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09/29/95 SANDRA SOLOMON KURTZ AND SUSAN KURTZ v.

September 29, 1995

SANDRA SOLOMON KURTZ AND SUSAN KURTZ, PLAINTIFFS-APPELLANTS,
v.
GARY SOLOMON, INDIVIDUALLY AND D/B/A GARY SOLOMON & COMPANY, DEFENDANTS-APPELLEES.



APPEAL FROM THE CIRCUIT COURT OF COOK COUNTY. HONORABLE JOHN N. HOURIHANE, JUDGE PRESIDING.

Rehearing Denied October 25, 1995. Released for Publication November 3, 1995. Petition for Leave to Appeal Denied January 31, 1996.

Presiding Justice Hoffman delivered the opinion of the court: Cahill and Theis, JJ., concur.

The opinion of the court was delivered by: Hoffman

PRESIDING JUSTICE HOFFMAN delivered the opinion of the court:

The plaintiffs, Sandra Solomon Kurtz and Susan Kurtz, appeal from the trial court's judgment in favor of the defendants, Gary Solomon and Gary Solomon & Company, on their complaint seeking an accounting for investments the defendants made on the plaintiffs' behalf. We consider whether it was against the manifest weight of the evidence for the trial judge to find that: (1) there was no express trust between the plaintiffs and Solomon; (2) there was no fiduciary relationship between the plaintiffs and Solomon and therefore, no basis for a constructive trust or accounting; and (3) the plaintiffs' cause of action for an accounting was barred by laches. For the following reasons, we affirm in part, reverse in part, and remand for proceedings consistent with this opinion.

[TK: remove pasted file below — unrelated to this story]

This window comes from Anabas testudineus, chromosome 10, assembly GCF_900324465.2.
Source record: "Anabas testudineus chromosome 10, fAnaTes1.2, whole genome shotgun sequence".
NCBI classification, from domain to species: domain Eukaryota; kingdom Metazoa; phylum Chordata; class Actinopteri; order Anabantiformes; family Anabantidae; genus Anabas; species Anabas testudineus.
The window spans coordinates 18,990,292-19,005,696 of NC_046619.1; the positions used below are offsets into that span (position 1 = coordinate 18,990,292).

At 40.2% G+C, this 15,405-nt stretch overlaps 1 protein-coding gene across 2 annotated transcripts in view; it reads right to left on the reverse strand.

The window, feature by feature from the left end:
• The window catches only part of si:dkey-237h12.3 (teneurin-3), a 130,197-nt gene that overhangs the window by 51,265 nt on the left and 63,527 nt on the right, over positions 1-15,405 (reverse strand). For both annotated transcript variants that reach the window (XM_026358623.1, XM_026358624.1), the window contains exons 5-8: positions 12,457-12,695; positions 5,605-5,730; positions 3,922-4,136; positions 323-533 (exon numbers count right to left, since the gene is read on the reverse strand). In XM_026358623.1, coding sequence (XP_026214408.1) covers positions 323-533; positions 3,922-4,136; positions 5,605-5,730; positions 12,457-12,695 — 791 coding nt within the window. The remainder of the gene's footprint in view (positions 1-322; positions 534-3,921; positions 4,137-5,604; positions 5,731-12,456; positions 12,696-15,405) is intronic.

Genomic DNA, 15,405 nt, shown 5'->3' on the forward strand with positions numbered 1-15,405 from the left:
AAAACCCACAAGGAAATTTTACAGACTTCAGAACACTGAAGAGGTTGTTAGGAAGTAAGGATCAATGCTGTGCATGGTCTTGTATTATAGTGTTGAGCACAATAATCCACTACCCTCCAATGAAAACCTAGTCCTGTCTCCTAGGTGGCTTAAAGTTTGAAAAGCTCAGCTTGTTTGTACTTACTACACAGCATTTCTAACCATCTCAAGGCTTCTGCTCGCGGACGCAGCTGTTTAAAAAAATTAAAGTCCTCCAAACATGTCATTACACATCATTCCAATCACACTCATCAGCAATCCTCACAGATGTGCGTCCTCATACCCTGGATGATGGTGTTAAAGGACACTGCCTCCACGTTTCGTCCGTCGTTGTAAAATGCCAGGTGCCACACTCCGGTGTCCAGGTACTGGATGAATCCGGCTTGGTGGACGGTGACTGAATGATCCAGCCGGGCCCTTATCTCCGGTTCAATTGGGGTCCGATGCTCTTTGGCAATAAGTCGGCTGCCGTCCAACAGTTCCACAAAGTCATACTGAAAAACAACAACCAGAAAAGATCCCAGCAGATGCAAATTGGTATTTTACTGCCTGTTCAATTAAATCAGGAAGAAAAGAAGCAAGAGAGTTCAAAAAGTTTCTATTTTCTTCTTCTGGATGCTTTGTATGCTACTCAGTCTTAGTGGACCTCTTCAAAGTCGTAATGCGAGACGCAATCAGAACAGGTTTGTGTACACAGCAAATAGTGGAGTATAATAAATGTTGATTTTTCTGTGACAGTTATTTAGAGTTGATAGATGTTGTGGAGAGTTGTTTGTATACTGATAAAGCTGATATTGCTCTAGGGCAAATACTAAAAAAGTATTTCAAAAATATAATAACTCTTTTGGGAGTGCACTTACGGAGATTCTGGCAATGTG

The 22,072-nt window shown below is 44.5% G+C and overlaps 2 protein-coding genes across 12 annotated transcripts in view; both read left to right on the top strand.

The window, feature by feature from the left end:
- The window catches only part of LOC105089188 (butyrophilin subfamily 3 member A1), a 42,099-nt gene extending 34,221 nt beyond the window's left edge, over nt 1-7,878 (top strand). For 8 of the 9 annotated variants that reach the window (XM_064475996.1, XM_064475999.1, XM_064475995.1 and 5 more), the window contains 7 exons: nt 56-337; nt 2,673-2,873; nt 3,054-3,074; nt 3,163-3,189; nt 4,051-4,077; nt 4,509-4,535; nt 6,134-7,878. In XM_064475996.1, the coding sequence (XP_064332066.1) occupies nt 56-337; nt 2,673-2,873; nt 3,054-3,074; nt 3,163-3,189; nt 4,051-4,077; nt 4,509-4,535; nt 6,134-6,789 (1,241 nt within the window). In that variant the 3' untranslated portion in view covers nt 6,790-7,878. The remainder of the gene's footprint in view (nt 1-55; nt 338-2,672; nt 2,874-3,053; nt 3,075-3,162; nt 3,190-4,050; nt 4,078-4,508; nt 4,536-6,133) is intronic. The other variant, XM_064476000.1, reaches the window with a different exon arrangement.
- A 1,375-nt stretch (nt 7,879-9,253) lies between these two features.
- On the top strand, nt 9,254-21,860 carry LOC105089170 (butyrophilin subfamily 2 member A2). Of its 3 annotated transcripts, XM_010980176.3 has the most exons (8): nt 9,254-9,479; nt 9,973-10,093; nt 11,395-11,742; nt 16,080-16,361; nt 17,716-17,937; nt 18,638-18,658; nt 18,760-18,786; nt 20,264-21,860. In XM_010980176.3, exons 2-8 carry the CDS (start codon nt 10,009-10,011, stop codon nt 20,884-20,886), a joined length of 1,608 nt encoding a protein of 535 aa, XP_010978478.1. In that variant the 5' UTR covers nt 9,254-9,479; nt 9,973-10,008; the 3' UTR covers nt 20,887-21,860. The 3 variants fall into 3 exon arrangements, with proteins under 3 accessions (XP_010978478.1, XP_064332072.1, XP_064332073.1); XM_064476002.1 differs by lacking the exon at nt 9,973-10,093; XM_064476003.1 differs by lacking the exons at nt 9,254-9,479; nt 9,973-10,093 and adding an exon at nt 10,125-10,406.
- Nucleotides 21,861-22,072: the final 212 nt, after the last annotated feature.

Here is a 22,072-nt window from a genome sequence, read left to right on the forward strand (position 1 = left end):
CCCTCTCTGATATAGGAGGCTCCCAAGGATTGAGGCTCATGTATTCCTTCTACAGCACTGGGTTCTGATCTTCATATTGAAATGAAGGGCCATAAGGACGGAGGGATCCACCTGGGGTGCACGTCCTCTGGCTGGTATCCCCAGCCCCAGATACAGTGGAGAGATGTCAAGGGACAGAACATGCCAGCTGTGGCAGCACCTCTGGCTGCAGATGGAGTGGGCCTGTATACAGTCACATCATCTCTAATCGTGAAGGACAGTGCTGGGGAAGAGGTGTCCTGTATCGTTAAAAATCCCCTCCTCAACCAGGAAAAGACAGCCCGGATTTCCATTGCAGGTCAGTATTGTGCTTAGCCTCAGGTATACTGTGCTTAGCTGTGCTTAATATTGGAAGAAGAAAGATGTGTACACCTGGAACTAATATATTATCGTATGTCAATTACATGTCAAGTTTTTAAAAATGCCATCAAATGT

On October 16, 1981, Kurtz filed a verified complaint on behalf of herself and her minor daughter, Susan, against Solomon and his company. Solomon was Kurtz's brother and Susan's uncle. A few days after the original complaint was filed, Susan turned 18 years old. An amended verified complaint was subsequently filed in 1992 which alleged in count I that Solomon breached an express trust and requested an accounting for the investments the defendants made for the plaintiffs from 1968 to 1981. In count II, the plaintiffs alleged that Solomon breached a fiduciary relationship in handling those investments and requested an accounting and a constructive trust. The defendants answered the complaint and asserted several affirmative defenses including laches.